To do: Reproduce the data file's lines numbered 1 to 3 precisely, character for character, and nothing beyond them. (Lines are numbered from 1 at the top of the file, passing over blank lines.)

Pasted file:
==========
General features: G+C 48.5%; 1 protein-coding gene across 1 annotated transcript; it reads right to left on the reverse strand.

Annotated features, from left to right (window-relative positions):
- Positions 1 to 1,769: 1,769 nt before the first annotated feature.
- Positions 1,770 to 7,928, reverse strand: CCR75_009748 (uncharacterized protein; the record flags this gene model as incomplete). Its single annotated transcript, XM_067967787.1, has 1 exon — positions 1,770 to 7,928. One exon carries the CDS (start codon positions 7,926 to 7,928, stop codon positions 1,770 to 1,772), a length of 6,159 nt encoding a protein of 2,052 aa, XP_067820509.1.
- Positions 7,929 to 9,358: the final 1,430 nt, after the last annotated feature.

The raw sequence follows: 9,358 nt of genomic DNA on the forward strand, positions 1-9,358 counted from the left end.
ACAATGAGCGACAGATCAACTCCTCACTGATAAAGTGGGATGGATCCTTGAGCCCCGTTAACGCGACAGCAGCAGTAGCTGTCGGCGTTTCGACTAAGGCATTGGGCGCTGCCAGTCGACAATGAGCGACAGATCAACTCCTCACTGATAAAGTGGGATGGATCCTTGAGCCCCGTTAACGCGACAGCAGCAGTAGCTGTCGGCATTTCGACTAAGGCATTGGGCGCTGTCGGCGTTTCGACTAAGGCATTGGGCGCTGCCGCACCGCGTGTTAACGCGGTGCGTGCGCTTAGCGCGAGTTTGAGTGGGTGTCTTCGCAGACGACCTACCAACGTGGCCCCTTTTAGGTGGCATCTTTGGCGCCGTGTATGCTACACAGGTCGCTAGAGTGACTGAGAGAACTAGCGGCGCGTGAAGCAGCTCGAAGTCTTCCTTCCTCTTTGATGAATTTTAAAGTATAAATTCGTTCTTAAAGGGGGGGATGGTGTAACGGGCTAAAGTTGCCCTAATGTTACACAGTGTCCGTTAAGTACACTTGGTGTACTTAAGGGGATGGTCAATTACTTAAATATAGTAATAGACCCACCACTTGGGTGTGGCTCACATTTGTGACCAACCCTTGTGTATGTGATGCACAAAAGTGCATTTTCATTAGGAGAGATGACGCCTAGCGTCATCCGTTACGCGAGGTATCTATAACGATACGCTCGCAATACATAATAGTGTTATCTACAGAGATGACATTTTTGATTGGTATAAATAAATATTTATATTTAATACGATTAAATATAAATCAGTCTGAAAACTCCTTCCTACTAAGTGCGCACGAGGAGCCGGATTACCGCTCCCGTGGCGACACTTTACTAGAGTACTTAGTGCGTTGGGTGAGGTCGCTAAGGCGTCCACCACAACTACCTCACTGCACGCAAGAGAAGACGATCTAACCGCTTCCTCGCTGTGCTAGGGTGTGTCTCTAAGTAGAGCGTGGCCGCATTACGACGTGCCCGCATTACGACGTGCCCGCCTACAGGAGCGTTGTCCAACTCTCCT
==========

General features: G+C 48.5%; 1 protein-coding gene across 1 annotated transcript; it reads right to left on the reverse strand.

Annotated features, from left to right (window-relative positions):
- Positions 1 to 1,769: 1,769 nt before the first annotated feature.